The Neponset Woolen Mills survived into the mid 1950s, and this is where the Emberglo Jacket comes in. Some of the finest wool was manufactured and dyed in Canton in both the Neponset Mill and at Draper Mills. The trademark Emberglo figured prominently in advertisements and in store displays. Rich thick plaids were used for sportsman’s outerwear. The logo proudly proclaimed that the products were “loomed by Neponset craftsmen” since 1824 and featured the signature mill tower and the Canton Viaduct in the background.
A postcard view of the Neponset Woolen Mills
As the textile industry died in Canton, the site became the home of Emerson & Cuming, where they manufactured flotation devices for oilrigs. The early use of dyes and then the subsequent use and storage of advanced polymers on this property allowed the site to become heavily polluted. Eventually, the Emerson & Cuming site earned the dubious distinction of becoming one of Canton’s five hazardous waste “Superfund” sites.

In 2005 the original historic factory was demolished, and the site was remediated to deal with the chemical pollution. To pay tribute to the thousands of men and women who worked on this site for over 200 years, the Canton Historical Commission asked the developer to salvage some of the original stone and to build a replica of the bell tower. The original tower and bell was likely built during the 1800s, and around the turn of the 20th century it had been rebuilt. Used to mark the passing of the workday, the bell was likely melted down when the tower became unsafe and was removed around 1930.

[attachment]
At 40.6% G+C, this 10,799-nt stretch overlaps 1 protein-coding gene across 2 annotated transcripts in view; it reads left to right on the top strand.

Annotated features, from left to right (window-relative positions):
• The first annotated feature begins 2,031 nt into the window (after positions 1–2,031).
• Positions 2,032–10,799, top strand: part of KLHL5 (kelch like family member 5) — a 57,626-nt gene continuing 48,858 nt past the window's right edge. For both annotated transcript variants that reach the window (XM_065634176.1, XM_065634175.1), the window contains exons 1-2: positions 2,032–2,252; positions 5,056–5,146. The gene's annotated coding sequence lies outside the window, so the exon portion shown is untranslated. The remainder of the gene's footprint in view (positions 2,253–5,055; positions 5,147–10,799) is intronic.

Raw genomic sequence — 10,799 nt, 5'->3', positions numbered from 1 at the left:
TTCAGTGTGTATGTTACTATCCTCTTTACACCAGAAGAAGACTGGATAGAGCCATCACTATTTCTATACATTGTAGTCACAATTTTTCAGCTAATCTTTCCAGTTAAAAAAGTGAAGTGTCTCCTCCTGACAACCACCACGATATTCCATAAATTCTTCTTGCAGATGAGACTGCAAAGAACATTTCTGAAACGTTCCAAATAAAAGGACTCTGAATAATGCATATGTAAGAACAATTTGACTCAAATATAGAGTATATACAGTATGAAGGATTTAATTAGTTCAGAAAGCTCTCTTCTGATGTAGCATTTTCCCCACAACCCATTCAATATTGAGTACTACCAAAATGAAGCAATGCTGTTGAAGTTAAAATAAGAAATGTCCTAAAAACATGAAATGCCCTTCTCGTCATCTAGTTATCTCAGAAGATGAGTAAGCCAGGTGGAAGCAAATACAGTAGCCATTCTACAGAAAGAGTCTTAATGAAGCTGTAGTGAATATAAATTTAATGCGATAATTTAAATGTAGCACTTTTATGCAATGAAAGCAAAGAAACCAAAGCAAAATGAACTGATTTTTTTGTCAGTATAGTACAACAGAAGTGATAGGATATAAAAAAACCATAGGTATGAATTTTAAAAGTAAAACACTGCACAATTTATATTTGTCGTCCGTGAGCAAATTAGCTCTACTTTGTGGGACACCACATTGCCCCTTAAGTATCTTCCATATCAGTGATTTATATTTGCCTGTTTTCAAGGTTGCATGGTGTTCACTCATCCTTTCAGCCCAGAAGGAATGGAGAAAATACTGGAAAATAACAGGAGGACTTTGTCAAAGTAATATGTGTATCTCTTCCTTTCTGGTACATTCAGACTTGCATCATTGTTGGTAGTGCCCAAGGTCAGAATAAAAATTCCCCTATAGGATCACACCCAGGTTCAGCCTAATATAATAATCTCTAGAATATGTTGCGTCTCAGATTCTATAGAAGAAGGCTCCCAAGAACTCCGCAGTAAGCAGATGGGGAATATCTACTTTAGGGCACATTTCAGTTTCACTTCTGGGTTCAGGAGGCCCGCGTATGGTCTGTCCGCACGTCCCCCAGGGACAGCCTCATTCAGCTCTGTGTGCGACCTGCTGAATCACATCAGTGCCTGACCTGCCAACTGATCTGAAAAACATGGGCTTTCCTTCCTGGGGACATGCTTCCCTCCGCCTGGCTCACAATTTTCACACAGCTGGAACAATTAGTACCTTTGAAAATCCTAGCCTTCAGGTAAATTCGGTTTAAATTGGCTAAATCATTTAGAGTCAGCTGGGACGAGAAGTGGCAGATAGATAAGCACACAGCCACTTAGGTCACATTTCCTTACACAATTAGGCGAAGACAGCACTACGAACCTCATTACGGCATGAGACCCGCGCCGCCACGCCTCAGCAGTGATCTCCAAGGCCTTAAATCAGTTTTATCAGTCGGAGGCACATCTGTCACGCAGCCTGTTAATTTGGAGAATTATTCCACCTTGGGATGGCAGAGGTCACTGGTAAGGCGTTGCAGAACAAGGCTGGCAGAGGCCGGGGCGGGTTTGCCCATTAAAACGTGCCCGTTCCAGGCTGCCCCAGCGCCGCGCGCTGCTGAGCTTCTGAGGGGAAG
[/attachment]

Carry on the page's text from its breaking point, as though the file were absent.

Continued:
The new complex, known as Rive­­r Village on Walpole Street at Neponset, is one of our town’s newest architectural landmarks. The focus is an impressive tower and stone lobby that serve as the grand entrance. But, honestly, what could match the original grandeur of the factory that once stood “stone-faced” on this property. And every time I hear an old Hank Williams song and slip on my wool coat on an autumn afternoon, I will think about Emberglo and the history of the Neponset Woolen Mill.